This old lady probably only understood about 20% of your technology references. But that’s OK. You have a wonderful way of getting to the gist of it. Poetic in a way, so that one feels and understands the images. I don’t always respond to your essays, but I always read and enjoy them. Thanks for sharing your thoughts.

    • Mansi BhatiaNo Gravatar on September 13, 2010 at 1:06 pm

      Thanks, Ronnie. I just feel we’re trying to cram more of the same into the time that these technologies are ”creating” for us. Also, the fact that Google has taken it upon itself to type out my thoughts is not as much a help, as it is an impediment.

  3. CiprianNo Gravatar on September 12, 2010 at 3:17 am

    They use the time saving to give the world a sense of how they can help. It’s just a form of “value creation” proposition.
    What we do with those additional seconds which are now freed-up, is up to us.

    If you are the type who loves procrastinating you will keep procrastinating. If you are the type who does a lot of work in a day, in a very efficient way, you will be a few seconds more efficient each day.
    If you are the inpatient type, you will still lack patience and think Google Instant search is not instant or good enough.

    • Mansi BhatiaNo Gravatar on September 12, 2010 at 12:14 pm

      Take it or leave it, eh? Oh and do what you will with it :-) It just seems unnecessary to me, Ciprian.

  4. anon1No Gravatar on September 13, 2010 at 11:57 am

    I really like the priority Inbox. It uses some ‘smarts’ to organize the email into ‘important’ or ‘likely not so important’, and as far as my Inbox was concerned it did a pretty good job.
    Also you can override it by telling it what is important and what isn’t.
    AND you can switch it off if it ain’t workin’ fer ya..

    The instant search feature is interesting as well. It doesn’t just save you a few seconds of typing, it also gives you a hint on what kind of search phrases to use… making your search efficient.

    The idea is to spend less time searching and more time reading what you were searching for.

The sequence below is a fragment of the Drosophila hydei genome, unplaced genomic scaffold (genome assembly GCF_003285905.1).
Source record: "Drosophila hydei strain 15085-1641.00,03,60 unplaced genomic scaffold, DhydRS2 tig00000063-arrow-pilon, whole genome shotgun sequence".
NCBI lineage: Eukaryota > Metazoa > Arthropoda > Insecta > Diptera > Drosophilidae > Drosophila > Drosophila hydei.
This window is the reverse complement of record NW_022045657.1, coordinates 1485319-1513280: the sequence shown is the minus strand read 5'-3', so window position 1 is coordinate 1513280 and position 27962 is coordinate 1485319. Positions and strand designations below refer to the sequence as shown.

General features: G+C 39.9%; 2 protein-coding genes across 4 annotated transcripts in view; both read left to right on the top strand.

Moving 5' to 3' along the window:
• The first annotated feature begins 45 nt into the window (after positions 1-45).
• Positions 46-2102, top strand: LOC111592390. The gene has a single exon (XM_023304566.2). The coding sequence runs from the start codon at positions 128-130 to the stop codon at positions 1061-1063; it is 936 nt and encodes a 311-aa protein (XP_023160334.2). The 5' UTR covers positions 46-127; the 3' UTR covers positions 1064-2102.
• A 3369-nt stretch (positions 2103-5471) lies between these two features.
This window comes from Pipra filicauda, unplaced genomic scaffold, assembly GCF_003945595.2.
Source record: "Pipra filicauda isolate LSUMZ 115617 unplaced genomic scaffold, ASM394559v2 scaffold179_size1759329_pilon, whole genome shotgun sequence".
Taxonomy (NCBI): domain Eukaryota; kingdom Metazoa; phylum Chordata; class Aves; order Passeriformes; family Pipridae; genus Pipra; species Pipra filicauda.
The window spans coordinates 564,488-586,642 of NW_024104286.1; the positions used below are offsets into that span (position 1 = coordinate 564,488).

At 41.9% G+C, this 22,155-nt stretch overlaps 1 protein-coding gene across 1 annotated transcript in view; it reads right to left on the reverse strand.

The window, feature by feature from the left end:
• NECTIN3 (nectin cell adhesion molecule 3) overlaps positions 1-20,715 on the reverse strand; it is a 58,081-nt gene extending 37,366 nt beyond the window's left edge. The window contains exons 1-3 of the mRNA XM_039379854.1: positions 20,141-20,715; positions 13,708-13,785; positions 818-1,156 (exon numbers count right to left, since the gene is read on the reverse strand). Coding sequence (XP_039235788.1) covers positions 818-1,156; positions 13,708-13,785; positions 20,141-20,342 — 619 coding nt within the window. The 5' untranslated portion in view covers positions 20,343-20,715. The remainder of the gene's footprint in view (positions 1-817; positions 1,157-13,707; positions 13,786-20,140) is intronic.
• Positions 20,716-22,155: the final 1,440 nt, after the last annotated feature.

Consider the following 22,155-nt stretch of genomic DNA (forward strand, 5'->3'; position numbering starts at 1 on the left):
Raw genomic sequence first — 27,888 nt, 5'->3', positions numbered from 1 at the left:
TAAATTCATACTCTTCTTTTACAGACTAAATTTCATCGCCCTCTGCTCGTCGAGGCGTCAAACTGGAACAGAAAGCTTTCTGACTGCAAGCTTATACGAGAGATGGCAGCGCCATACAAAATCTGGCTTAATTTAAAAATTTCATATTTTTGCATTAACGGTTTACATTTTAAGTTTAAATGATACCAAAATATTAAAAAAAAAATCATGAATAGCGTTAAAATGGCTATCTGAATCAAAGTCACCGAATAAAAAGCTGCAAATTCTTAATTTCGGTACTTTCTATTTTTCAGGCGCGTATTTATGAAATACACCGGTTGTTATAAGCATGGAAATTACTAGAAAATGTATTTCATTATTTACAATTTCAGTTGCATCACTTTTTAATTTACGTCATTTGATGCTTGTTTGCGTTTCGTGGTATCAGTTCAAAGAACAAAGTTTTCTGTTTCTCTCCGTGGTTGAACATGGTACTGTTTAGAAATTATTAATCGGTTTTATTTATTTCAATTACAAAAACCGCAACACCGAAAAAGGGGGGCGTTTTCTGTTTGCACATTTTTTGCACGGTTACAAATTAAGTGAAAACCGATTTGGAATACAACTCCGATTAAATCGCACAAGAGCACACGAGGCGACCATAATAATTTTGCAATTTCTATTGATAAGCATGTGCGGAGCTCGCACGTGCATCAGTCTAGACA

“Task Time”:”Setup Overhead”, is always a ratio you want to improve. Don’t be so eager to write this off, you lover of everything “Ipad and Iphone” you !

    • Mansi BhatiaNo Gravatar on September 13, 2010 at 1:10 pm

      So, here’s the thing: I love technology and all things new, but these two things are not a value-add for me. I already had my Gmail inbox pretty well organized with labels and filters and it works to perfection, because it’s already customized by me, not a bot who’s having to learn it and who will have hits and misses. As for Google Instant, it’s interesting no doubt, but do I not even want to think of what I’m searching for? Do we really need to not exercise our mental faculties even that much? I know it’s a small thing, but it symbolizes, to me, a way of life that will only become more and more “instantanized.”

      It’s good to have the choice to switch these off. :-)

      • anon1No Gravatar on September 13, 2010 at 1:50 pm

        You keep calling it a ‘bot’ and make it sound like it’s some sort of cyber-demon that’s going through your emails :) .
        It’s just an algorithm that looks for commonly used terms in your emails and then speculates…
        I totally understand it isn’t a value-add for a super-organized person. But for someone who hasn’t found the time to organize their gmail-world (which is rapidly expanding), it’s a welcome addition !

        And you either completely missed my point about Instant, or are choosing to ignore it :) . Google isn’t trying to tell you what to search for, it’s simply trying to ‘guess’ what you are searching for (AFTER you type something) so it can load/return results faster.
        Such speculative execution/prediction is employed in hardware all the time to make processors work faster. It’s an interesting experiment to see if speeds up things for Google users. :)
        The focus is, again, to let you spend more time on the task at hand !

        And for the record, I’m not an employee of Google Inc., nor do I own any shares of the company.

        • MansiNo Gravatar on September 13, 2010 at 1:28 pm

          Good you clarified the last bit, I had begun to wonder…
          And no, I didn’t ignore your point about instant — it’s just that Google Instant hasn’t done a good job of reading my mind. To me the suggestions are not just not useful, they’re also distracting, hence making me spend more time as opposed to less when typing in keywords. It had become a process of scanning the suggestions after every keystroke, realizing none of the suggestions were appropriate, then typing again, scanning again, typing again and so on.
          Bots are evil! :D

    • MansiNo Gravatar on September 13, 2010 at 4:41 pm

      Love this!The Sergey Spot

  5. […] I could’ve Googled it, but it’s so much more cool when the guy next to you already knows the answer without your having to look it up — kind of like having my own Google Instant! […]